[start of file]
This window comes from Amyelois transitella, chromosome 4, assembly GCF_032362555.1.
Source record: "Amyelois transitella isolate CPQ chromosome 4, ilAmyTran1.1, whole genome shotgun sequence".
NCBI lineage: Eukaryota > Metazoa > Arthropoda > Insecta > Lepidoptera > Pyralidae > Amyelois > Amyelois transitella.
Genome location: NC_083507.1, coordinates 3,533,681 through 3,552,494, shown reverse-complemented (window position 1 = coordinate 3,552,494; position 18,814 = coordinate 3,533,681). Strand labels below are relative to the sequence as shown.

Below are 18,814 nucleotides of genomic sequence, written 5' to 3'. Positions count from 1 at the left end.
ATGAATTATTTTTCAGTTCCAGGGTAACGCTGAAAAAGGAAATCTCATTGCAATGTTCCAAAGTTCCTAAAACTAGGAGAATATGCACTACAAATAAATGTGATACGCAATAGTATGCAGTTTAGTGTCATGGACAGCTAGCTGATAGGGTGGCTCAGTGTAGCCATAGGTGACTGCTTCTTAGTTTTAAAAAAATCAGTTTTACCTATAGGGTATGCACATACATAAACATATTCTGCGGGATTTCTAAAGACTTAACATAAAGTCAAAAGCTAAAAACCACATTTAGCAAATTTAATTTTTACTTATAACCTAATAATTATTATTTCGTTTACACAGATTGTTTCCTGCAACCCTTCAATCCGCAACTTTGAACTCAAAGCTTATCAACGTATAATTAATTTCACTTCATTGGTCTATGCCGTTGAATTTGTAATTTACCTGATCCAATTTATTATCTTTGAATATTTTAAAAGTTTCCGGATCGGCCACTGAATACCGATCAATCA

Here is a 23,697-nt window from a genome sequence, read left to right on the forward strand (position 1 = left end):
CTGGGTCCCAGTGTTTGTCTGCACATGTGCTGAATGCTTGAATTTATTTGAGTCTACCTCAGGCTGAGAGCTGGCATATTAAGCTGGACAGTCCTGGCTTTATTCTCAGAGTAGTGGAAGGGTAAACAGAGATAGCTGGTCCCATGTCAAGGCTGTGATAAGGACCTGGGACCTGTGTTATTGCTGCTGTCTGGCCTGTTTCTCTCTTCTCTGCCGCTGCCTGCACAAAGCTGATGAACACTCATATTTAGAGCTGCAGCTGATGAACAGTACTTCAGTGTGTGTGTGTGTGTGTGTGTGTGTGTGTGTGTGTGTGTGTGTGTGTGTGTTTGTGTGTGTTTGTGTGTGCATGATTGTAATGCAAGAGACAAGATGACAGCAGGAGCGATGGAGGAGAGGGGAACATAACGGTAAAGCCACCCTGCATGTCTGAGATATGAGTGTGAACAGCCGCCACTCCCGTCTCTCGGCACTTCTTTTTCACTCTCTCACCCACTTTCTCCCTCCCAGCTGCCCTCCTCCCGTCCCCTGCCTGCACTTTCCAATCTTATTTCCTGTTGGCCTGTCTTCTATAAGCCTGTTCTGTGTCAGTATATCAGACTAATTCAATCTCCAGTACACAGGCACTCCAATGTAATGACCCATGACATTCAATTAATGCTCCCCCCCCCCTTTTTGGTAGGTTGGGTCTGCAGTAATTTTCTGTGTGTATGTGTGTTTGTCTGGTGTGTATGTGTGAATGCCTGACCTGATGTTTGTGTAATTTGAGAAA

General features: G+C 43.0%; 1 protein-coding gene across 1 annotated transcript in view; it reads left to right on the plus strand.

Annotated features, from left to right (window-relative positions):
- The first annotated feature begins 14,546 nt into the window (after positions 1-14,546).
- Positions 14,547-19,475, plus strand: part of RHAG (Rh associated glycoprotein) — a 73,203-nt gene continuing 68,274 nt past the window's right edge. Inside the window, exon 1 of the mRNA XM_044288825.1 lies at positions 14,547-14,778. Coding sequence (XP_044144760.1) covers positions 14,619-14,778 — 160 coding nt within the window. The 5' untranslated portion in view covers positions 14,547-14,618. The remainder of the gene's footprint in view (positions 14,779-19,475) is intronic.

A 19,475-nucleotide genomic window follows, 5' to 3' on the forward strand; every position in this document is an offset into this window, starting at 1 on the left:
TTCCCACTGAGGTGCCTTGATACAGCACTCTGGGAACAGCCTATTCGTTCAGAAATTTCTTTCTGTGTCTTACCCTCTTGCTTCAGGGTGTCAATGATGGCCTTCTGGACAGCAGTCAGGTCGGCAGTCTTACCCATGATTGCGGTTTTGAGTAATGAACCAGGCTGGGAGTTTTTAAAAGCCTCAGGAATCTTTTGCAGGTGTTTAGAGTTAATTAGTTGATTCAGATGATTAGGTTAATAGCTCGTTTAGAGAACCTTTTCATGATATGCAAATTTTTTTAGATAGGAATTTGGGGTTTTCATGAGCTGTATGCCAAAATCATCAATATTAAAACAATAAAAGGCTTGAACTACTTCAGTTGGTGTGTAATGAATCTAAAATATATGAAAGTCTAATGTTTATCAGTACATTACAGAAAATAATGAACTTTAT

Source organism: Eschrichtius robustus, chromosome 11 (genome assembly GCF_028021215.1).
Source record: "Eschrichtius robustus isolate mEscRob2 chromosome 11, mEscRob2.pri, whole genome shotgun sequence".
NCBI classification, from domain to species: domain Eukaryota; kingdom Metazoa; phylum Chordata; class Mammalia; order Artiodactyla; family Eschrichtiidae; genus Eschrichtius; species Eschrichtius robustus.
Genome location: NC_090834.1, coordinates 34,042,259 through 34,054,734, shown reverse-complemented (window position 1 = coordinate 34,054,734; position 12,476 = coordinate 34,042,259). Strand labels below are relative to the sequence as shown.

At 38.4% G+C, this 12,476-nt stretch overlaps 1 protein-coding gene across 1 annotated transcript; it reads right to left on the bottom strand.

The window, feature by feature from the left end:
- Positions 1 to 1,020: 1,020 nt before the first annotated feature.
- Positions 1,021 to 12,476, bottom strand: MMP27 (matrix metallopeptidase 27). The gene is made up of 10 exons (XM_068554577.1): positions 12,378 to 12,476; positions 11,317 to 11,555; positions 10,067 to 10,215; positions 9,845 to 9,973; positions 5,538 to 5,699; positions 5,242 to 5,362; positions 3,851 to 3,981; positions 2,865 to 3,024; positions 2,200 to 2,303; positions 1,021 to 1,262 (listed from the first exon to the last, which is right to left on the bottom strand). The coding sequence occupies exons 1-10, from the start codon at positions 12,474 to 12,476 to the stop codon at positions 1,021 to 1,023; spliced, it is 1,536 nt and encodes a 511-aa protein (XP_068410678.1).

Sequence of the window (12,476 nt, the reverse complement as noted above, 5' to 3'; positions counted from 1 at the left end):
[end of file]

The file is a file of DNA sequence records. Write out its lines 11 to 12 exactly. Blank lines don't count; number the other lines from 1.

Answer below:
- The first annotated feature begins 14,546 nt into the window (after positions 1-14,546).
- Positions 14,547-19,475, plus strand: part of RHAG (Rh associated glycoprotein) — a 73,203-nt gene continuing 68,274 nt past the window's right edge. Inside the window, exon 1 of the mRNA XM_044288825.1 lies at positions 14,547-14,778. Coding sequence (XP_044144760.1) covers positions 14,619-14,778 — 160 coding nt within the window. The 5' untranslated portion in view covers positions 14,547-14,618. The remainder of the gene's footprint in view (positions 14,779-19,475) is intronic.